With a rare Kansas football victory at stake, senior quarterback Peyton Bender had to run. Backward.
And then throw the ball out of the back of the end zone.
And if all of that went perfectly, the Jayhawks would beat TCU Saturday at David Booth Kansas Memorial Stadium.
Actually, as it turned out, just one miscalculation in the final seconds of the fourth quarter wouldn’t sting the charmed-for-a-day Jayhawks. Bender successfully executed the safety, but left a single second up on the game clock.
It was enough time for TCU to field a Liam Jones squib kick but not enough to do anything with it and surpass a 27-26 KU lead, which proved to be the final score once Horned Frogs redshirt freshman La’Kendrick Van Zandt fielded the ball.
The Kansas football team knocked off TCU, 27-26, at David Booth Kansas Memorial Stadium on Oct. 27, 2018.
Irate TCU coach Gary Patterson told reporters afterward the plan was to not field the kick.
“Everybody was told fall on the ball, then the clock doesn’t start, and then you’ve got a chance to kick the field goal. Everybody was told fall on the ball,” Patterson said, using those last three words seven different times before he got done describing the game’s final play.
The preceding play from scrimmage proved even wilder, with KU aiming to avoid giving the ball back to the Frogs (3-5 overall, 1-4 Big 12) by any means.
“We were just trying to run out the clock,” Bender said of a play call that followed two consecutive KU timeouts with seven seconds to go in the fourth.
KU’s coaches asked Bender to field the 4th and 13 snap from the Jayhawks’ 16-yard line and begin retreating.
“Run into the end zone and just try and buy as much time as you can and throw the ball up,” Bender said of the plan, which hit a snag when his legal backward lateral hit a canopy behind the south end zone, leaving one second.
“It’s a hectic play, it’s something I hadn’t experienced,” Bender admitted. “So just trying to not fumble the ball, one, in the end zone, and, two, just not take a big windup to throw it. Just get it out quick.”
The oddity of the scene fit the victory, which ended KU’s 14-game Big 12 losing streak, dating back to a home win over Texas in 2016, David Beaty’s second as head coach.
The Jayhawks (3-5, 1-4) had a butt fumble to thank for TCU’s final offensive series concluding seven yards shy of the goal line with a little over a minute remaining.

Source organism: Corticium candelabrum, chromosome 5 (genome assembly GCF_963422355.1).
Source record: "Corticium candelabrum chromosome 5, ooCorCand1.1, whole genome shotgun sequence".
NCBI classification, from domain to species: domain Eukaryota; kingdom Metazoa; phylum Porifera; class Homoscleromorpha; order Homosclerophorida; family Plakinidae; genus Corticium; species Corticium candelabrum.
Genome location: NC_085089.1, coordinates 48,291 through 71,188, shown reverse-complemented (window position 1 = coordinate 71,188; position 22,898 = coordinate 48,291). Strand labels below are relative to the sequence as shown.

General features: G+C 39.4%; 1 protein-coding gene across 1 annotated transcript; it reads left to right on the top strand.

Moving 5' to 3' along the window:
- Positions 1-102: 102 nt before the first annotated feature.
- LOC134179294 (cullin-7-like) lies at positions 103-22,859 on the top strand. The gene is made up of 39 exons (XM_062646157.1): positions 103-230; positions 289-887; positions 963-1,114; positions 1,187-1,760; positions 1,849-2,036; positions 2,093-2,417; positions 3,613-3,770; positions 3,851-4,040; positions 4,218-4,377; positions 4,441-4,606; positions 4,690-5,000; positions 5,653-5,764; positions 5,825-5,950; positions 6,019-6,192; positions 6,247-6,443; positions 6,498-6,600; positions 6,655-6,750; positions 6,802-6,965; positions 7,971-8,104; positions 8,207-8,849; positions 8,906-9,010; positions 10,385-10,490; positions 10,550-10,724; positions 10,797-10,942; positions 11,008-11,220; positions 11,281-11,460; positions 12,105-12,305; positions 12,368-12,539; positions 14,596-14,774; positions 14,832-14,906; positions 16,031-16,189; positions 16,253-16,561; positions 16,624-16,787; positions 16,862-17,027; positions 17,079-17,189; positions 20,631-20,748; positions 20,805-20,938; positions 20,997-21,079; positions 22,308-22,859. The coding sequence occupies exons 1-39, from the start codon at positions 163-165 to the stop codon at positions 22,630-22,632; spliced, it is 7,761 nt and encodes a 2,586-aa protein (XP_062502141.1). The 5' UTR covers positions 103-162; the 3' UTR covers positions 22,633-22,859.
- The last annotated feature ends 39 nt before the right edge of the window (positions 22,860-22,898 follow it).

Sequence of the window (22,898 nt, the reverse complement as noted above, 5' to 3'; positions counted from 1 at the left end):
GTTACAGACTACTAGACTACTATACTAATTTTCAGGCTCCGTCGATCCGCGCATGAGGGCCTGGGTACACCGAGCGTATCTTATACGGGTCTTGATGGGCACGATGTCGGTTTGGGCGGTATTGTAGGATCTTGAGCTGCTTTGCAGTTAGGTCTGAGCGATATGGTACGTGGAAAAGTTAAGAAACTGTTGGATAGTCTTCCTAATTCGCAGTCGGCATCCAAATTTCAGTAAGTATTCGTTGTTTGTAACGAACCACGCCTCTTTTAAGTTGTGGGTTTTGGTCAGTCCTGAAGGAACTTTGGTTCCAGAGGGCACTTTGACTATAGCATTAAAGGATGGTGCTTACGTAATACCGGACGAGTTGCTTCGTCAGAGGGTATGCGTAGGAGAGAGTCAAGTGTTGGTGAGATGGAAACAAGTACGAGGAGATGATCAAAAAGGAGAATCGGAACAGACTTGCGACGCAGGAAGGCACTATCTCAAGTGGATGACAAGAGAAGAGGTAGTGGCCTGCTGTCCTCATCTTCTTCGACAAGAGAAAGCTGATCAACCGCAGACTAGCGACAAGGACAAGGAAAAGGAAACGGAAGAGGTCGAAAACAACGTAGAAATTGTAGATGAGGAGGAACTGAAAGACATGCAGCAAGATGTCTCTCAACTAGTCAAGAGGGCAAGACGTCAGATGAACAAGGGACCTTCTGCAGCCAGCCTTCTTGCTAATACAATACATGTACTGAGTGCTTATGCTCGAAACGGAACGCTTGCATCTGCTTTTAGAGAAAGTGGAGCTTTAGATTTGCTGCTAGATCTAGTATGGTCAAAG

TCU junior running back Darius Anderson took a handoff on 1st and goal, made a cut and bounced into sophomore offensive lineman Austin Myers’ backside, which popped the ball loose.
“I just couldn’t believe he dropped the ball,” KU senior defensive lineman KeyShaun Simmons, who pounced on it, recalled. “It was just like, ‘Wow. He really dropped the ball right here.’ I just hopped on it.”
The 6-foot-2, 295-pound Simmons never thought about doing anything other than falling on the ball.
“Yeah, I felt like if I wouldn’t have got it, somebody else would have from TCU,” Simmons said. “I just had to get on it. Get the win for my team.”
Especially for the eldest Jayhawks on the roster, a rare case of good fortune felt overdue.
Said redshirt senior linebacker Joe Dineen: “Games break one way or another, and to be on the side that it breaks for, it’s a little bit of a change and it’s exciting. I’m really happy for our guys.”
The turmoil of the game’s final minutes eventually spilled onto the postgame turf, as a couple hundred fans joined the Jayhawks in celebration.
“I couldn’t believe it. I got confused,” sophomore receiver Stephon Robinson shared. “People were running on the field and people were hugging me. I didn’t know who they were, saying ‘Good game,’ picking me up. I didn’t know what was going on.”
In a game high on drama for the announced 15,069 in attendance, a late go-ahead touchdown for the home team in the fourth quarter from Pooka Williams Jr. had to be reviewed.
After KU’s stud freshman running back showed off his juke-ability and strength to turn a short pass from Bender into a 28-yard sprint to the end zone, the ball began slipping out of Williams’ right hand after he extended it toward the goal line with two defenders closing in.
After winning his second Big 12 game as KU’s head coach, Beaty said “quite a few” nerves accompanied the review, at the 6:13 mark of the fourth quarter.
“That's the deal that, obviously, our rule is that we don't ever reach the ball, that if we have to reach the ball, we usually put it in jeopardy, and usually that happens,” Beaty said, referencing a possible fumble, though officials determined Williams’ TD stood. “He's a young guy. He's a freshman. And as unbelievable as a player he is, he's human. Fortunately for us, it stood, and I don't know exactly where everything else went. But from that standpoint, that was a big play. He made a heck of a run. I thought he did some really nice things for us today, some things that maybe people won't see unless you were really watching the tape close. He did some really good things away from the ball.”
Power Five’s constant underdogs opened the final quarter by taking their first fourth-quarter lead in a conference matchup since defeating Texas in Lawrence nearly two years ago.
Senior kicker Gabriel Rui nailed his second field goal of the afternoon on the first play of the fourth, putting KU briefly ahead, 20-17, with a 27-yarder.